Equality is vital: a lot of our rights are stronger because of the European Union. Greens have pushed on LGBT rights, equal pay, sexual and reproductive rights—something (Allen) believes in very strongly. Worked on ACTA which threatened Internet freedom. Jean Lambert—Green MEP was protesting outside Guardian office over Snowden.

Greens have bad history on science but this is changinghas changed.1

Questions

Fracking

Allen (Green): completely against fracking. Dangerous, potentially contaminating water supply. Legal case in the US over it. We cannot afford for fossil fuels to come out of the ground because of climate crisis. Only by voting Green will you get action on climate change.

Irvine (NHA): indiscernible

Honeyball (Labour): if we’re going to do it, we need to control it very carefully. Needs to not happen in places where lots of people live.

Brown (UKIP): essential for British jobs and competitiveness

McLaren (LD): not as simple as yes or no. We need to have energy security. We will investigate it and not ban it; where fracking takes places the community needs to benefit.

Allen (Green): energy companies say it won’t change prices. We need to invest in renewables.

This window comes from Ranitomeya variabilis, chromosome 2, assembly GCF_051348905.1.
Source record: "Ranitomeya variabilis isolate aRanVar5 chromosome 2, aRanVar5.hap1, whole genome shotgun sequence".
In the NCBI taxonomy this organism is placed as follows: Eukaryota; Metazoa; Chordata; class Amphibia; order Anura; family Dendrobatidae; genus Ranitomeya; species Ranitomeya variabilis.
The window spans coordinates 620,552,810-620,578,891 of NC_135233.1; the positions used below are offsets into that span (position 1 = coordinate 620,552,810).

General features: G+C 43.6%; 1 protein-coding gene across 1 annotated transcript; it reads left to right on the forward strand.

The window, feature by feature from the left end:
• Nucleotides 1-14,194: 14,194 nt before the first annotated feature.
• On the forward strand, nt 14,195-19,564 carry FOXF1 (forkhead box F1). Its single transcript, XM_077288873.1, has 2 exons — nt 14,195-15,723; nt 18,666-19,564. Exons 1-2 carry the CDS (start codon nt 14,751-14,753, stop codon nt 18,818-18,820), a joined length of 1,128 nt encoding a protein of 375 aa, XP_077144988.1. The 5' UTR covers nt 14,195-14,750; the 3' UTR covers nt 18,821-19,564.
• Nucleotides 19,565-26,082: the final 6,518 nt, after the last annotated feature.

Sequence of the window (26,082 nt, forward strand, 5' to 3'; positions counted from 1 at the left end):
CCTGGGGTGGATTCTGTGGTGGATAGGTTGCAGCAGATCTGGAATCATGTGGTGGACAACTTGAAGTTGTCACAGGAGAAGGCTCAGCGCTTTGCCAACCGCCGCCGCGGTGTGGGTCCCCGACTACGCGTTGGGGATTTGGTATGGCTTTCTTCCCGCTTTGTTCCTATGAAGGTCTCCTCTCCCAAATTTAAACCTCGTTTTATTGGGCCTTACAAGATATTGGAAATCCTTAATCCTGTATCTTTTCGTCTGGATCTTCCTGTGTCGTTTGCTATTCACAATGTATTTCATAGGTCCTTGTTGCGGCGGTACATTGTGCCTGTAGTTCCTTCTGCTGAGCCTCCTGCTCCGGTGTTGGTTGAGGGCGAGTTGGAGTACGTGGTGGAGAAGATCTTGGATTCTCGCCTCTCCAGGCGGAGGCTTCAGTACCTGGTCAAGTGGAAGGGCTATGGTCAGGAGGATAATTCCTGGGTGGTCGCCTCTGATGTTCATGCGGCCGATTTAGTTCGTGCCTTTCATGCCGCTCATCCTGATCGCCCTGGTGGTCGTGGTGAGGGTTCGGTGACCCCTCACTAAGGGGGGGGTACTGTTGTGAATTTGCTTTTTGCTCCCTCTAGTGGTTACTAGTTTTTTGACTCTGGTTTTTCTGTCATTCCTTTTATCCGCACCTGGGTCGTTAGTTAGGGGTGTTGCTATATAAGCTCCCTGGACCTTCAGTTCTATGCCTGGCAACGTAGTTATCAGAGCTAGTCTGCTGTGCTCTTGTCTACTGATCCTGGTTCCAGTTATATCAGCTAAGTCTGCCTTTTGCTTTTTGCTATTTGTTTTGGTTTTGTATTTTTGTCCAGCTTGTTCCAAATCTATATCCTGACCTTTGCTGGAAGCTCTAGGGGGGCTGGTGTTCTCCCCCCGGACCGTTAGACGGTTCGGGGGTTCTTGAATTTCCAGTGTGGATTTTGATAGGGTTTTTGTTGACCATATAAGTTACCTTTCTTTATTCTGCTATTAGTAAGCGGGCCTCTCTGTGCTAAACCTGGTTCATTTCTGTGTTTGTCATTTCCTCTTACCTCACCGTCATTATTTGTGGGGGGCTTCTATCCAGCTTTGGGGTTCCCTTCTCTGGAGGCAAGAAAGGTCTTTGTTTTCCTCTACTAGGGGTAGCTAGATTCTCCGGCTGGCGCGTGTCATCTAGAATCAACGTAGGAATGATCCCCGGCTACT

UKIP and Same-sex marriage

Bisexual woman quotes from a leaflet that says candidate would oppose same-sex marriage on behalf of “normal people”.

Brown (UKIP): UKIP candidate lists have a variety of candidates.

Moderator indicates that he hasn’t answered the question.

Brown (UKIP): wants equal rights but doesn’t want to use the term marriage because the European Convention on Human Rights would force religions to marry.

McLaren (LD): is openly gay, wants equal rights. Labour and Conservatives voted against requirement for European recognition of marriages, LibDems supported it.

Attfield (Conservative): indiscernible

Honeyball (Labour): Labour have always supported gay marriage.

Clinical trials

Questioner: all UK parties voted for clinical trial transparency except UKIP. What do the parties do?

Allen (Green): lobbyists have too much power in the EU/EuroParl. It’s very easy for non-scientists to be misled. Very important to have scientists and scientific people in European Parliament. Greens want to publish all scientific research including negative/null results.